What is an Aphrodisiac?

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  • Written By: Mary McMahon
  • Edited By: Bronwyn Harris
  • Last Modified Date: 15 November 2019
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An aphrodisiac is a substance or activity that is supposed to heighten sexual interest and desire. Many substances throughout history have been used as aphrodisiacs, and some cultures have developed their own rituals, like dances that highlight the beauty of the female form with the goal of arousing the audience. The effectiveness of substances used in this way is a subject of debate, because little scientific study has been performed on them. Of greater concern is the issue that some, such as rhinoceros horn, are putting endangered animals at risk of extinction.

The term comes from Aphrodite, the Greek goddess of sensuality and love. The Greeks referred to sexual pleasure as aphrodisia, so it stands to reason that a substance that enhances this experience would be given this name. Many modern foods associated with sexual interest have been used this way since ancient times, illustrating a nearly universal human interest in enhancing sexual experiences.

Many foods are considered aphrodisiacs, including some surprising foods like arugula, garlic, mustard, and asparagus. In some cultures, the consumption of specific herbs is supposed to enhance sexual desire, and many societies also prescribe animal products for this purpose. In some cases, these foods are examples of so-called “sympathetic magic,” and they are chosen on the basis of their shape or the properties of the animals that they come from. Tiger penis and rhinoceros horn, for example, are used because these animals are virile and strong.


Some classic examples include chocolate, figs, anise, almonds, oysters, honey, vanilla, wine, and truffles. Some of these foods clearly have psychoactive effects, as is the case with wine, and others have suggestive shapes, like figs. Many of these foods were also exotic and were costly at one point in the cultures where they are used, suggesting that displays of wealth and power could be sexually stimulating for some people. Many also have intoxicating and compelling scents.

Fruits like pineapples, bananas, and many berries are also used as aphrodisiacs, perhaps because they can be fed by hand in a teasing game. Many spices like nutmeg and ginger are also used this way, as they spice up a meal and any proceedings that might follow. One surprising aphrodisiac is the avocado; the Nahuatl word for the avocado tree is ahuacuatl, which means “testicle tree,” a reference to the suggestive shape of avocados on the branch.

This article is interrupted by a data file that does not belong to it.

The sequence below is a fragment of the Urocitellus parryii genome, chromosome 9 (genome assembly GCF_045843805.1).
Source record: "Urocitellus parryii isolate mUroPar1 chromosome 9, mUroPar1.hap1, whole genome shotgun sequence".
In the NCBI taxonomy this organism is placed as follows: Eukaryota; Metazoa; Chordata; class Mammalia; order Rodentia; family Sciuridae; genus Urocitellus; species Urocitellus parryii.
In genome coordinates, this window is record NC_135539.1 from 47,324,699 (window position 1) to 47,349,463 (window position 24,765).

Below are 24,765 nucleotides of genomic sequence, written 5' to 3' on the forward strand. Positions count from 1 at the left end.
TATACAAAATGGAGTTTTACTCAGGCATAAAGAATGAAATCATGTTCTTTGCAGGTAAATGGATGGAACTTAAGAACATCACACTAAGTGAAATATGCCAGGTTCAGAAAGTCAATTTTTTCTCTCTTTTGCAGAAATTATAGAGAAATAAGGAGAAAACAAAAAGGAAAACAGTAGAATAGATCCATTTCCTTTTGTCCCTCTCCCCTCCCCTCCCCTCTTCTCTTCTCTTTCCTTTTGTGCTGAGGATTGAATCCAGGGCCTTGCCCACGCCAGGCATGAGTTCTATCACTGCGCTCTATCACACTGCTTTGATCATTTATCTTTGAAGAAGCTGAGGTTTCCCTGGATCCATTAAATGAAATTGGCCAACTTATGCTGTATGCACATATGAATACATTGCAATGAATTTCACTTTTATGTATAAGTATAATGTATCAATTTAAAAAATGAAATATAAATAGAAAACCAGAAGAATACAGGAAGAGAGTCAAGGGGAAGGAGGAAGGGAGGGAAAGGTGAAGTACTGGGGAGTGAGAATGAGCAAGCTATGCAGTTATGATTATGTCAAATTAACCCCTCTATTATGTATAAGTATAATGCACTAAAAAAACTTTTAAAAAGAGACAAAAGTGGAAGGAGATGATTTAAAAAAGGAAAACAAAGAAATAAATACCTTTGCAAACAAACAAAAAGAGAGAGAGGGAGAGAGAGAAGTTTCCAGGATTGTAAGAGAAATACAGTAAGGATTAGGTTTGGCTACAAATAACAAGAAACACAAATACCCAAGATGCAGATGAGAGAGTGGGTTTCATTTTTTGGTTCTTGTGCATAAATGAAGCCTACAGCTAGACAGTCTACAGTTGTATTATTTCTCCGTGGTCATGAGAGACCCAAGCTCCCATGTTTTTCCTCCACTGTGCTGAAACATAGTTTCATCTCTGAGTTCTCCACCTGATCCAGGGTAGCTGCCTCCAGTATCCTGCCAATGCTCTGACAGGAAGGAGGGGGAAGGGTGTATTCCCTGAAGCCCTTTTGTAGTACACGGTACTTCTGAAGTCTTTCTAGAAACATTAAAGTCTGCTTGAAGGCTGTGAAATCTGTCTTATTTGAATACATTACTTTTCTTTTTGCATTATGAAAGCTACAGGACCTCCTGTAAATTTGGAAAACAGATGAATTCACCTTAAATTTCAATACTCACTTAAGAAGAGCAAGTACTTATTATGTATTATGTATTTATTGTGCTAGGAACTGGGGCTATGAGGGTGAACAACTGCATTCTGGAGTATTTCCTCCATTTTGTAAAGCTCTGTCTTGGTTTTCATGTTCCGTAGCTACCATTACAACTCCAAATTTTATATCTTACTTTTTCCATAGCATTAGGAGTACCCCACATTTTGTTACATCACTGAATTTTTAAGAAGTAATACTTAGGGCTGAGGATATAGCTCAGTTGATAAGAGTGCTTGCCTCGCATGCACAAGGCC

Many students of psychology believe that aphrodisiacs actually work on the principle of the placebo effect. Essentially, people expect them to work, so they do. This is obviously not the case with some psychoactive drugs, however, which appear to induce euphoric and aroused states even when the consumer isn't aware that he or she has taken a drug. There's no reason not to enjoy these foods on a date; most of them are delicious and also quite healthy, and finger foods can certainly set the mood.


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Post 5

@Monika - That's funny. I don't eat avocado too often, so I've never really thought about the shape either.

I was also surprised by some of the stuff listed in the article. Garlic as an aphrodisiac? If I was going to buy an aphrodisiac, garlic definitely wouldn't be the first thing on my list. I would think the garlic breath that comes after eating it would be the opposite of an aphrodisiac.

Post 4

I think it's very interesting that some of these foods are considered a male or female aphrodisiac simply because of their shape. I'm surprised foods like zucchini and bananas weren't listed in that case.

Also, I never thought of avocados as being testicle shaped and I eat avocados all the time. I'm afraid I'm never going to be able to look at an avocado the same way after reading this article.

Post 3

@betterment - I'm with you. I drink coffee a lot, and I've eaten almost all of the foods that were listed in the article as aphrodisiacs, and I can't say I've ever felt the effects. I also have a hard time buying the idea of asparagus aphrodisiac. Asparagus is delicious and good for you, but I don't consider it a very romantic food.

Post 2

I think most of these aphrodisiacs only work as aphrodisiacs because of the power of suggestion, with the exception of alcohol of course. Because seriously, if coffee was really an aphrodisiac, most of the country would be walking around in a constant state of arousal.

I drink coffee almost every morning, and the only thing it does for me is wake me up and get me ready to start my day. I have to say, I've never had any arousing thoughts directly after drinking a cup of coffee. It tastes and smells delicious but it doesn't exactly get me in the mood.

Post 1

There are a number of herbs that have been considered aphrodisiacs throughout the ages. Herbs such as parsley, chives, basil, thyme, sage and others.

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